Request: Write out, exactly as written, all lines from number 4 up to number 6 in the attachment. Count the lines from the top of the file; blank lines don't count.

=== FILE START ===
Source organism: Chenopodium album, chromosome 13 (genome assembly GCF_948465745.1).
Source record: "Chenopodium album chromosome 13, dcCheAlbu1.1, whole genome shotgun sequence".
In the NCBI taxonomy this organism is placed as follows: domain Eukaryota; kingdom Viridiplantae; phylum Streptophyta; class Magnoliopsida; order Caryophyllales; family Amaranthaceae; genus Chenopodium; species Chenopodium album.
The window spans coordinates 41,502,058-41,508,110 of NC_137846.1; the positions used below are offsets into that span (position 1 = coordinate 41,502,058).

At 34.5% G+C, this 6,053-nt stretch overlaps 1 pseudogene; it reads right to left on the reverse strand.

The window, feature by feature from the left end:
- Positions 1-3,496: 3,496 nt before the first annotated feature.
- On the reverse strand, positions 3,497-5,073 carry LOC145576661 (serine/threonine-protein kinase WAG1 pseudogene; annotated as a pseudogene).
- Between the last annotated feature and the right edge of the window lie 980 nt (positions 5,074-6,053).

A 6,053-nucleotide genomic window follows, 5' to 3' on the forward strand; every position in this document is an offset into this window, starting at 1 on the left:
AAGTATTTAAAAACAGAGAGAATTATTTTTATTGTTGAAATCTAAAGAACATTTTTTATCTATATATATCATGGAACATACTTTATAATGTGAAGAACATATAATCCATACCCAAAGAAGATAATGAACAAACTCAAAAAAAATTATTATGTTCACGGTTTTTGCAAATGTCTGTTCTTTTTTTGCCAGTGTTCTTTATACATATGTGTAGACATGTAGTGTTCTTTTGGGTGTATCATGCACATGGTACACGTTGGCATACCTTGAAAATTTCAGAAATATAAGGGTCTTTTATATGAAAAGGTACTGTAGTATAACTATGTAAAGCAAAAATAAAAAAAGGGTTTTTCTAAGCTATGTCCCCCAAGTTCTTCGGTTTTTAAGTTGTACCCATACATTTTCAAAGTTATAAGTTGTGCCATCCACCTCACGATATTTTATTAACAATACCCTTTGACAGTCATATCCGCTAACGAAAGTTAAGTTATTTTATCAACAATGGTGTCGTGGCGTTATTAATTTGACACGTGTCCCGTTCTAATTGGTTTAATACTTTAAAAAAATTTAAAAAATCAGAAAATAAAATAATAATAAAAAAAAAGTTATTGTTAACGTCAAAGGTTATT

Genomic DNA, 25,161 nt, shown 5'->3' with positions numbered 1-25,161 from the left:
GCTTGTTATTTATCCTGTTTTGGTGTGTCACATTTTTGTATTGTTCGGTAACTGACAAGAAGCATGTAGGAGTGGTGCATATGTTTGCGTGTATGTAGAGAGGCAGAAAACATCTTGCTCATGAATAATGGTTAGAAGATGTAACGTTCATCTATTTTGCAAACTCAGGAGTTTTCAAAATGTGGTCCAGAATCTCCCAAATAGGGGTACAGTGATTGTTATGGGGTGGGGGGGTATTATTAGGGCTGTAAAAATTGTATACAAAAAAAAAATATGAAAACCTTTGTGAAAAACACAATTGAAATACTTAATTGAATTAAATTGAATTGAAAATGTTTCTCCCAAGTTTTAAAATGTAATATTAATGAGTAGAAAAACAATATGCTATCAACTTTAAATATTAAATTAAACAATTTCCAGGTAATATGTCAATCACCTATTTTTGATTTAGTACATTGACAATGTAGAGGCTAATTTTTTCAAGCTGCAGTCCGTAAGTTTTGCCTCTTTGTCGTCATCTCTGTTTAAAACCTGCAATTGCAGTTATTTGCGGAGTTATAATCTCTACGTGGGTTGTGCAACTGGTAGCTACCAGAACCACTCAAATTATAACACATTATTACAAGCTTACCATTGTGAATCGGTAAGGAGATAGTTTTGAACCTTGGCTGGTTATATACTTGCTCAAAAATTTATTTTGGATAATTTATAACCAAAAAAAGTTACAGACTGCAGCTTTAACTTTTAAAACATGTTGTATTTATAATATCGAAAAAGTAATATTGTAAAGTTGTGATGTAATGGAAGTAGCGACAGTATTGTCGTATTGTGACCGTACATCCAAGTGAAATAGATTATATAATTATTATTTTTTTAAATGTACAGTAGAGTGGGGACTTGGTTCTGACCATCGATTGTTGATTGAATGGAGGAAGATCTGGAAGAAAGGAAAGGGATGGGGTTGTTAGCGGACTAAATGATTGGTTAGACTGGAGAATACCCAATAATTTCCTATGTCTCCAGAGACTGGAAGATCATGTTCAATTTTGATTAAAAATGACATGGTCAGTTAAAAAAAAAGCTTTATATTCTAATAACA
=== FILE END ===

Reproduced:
The window spans coordinates 41,502,058-41,508,110 of NC_137846.1; the positions used below are offsets into that span (position 1 = coordinate 41,502,058).

At 34.5% G+C, this 6,053-nt stretch overlaps 1 pseudogene; it reads right to left on the reverse strand.

The window, feature by feature from the left end: